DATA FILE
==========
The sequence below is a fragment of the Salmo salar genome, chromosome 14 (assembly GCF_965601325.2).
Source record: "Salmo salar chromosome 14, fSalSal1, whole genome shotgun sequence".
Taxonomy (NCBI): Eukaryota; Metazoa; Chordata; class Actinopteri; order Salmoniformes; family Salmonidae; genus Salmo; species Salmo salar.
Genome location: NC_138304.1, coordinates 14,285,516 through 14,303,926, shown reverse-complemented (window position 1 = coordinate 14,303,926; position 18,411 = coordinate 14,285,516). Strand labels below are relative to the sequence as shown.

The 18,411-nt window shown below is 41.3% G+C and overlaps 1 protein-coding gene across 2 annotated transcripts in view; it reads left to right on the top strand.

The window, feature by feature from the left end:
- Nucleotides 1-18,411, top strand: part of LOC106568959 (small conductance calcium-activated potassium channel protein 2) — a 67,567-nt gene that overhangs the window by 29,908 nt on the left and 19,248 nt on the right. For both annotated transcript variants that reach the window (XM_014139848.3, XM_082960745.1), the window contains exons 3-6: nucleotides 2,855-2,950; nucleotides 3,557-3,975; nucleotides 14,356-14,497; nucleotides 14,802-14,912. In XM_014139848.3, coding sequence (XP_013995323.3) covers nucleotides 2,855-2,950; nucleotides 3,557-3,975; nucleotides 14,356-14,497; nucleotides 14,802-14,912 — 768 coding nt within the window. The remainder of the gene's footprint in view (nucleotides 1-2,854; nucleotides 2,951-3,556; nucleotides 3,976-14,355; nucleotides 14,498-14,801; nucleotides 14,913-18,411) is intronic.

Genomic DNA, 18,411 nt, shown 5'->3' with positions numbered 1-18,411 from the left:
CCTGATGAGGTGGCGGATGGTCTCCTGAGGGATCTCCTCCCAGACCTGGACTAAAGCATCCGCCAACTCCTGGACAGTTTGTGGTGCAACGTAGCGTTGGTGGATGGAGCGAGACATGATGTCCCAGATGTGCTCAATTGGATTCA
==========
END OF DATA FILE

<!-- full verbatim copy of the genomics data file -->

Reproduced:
The sequence below is a fragment of the Salmo salar genome, chromosome 14 (assembly GCF_965601325.2).
Source record: "Salmo salar chromosome 14, fSalSal1, whole genome shotgun sequence".
Taxonomy (NCBI): Eukaryota; Metazoa; Chordata; class Actinopteri; order Salmoniformes; family Salmonidae; genus Salmo; species Salmo salar.
Genome location: NC_138304.1, coordinates 14,285,516 through 14,303,926, shown reverse-complemented (window position 1 = coordinate 14,303,926; position 18,411 = coordinate 14,285,516). Strand labels below are relative to the sequence as shown.

The 18,411-nt window shown below is 41.3% G+C and overlaps 1 protein-coding gene across 2 annotated transcripts in view; it reads left to right on the top strand.

The window, feature by feature from the left end:
- Nucleotides 1-18,411, top strand: part of LOC106568959 (small conductance calcium-activated potassium channel protein 2) — a 67,567-nt gene that overhangs the window by 29,908 nt on the left and 19,248 nt on the right. For both annotated transcript variants that reach the window (XM_014139848.3, XM_082960745.1), the window contains exons 3-6: nucleotides 2,855-2,950; nucleotides 3,557-3,975; nucleotides 14,356-14,497; nucleotides 14,802-14,912. In XM_014139848.3, coding sequence (XP_013995323.3) covers nucleotides 2,855-2,950; nucleotides 3,557-3,975; nucleotides 14,356-14,497; nucleotides 14,802-14,912 — 768 coding nt within the window. The remainder of the gene's footprint in view (nucleotides 1-2,854; nucleotides 2,951-3,556; nucleotides 3,976-14,355; nucleotides 14,498-14,801; nucleotides 14,913-18,411) is intronic.

Genomic DNA, 18,411 nt, shown 5'->3' with positions numbered 1-18,411 from the left:
CCTGATGAGGTGGCGGATGGTCTCCTGAGGGATCTCCTCCCAGACCTGGACTAAAGCATCCGCCAACTCCTGGACAGTTTGTGGTGCAACGTAGCGTTGGTGGATGGAGCGAGACATGATGTCCCAGATGTGCTCAATTGGATTCA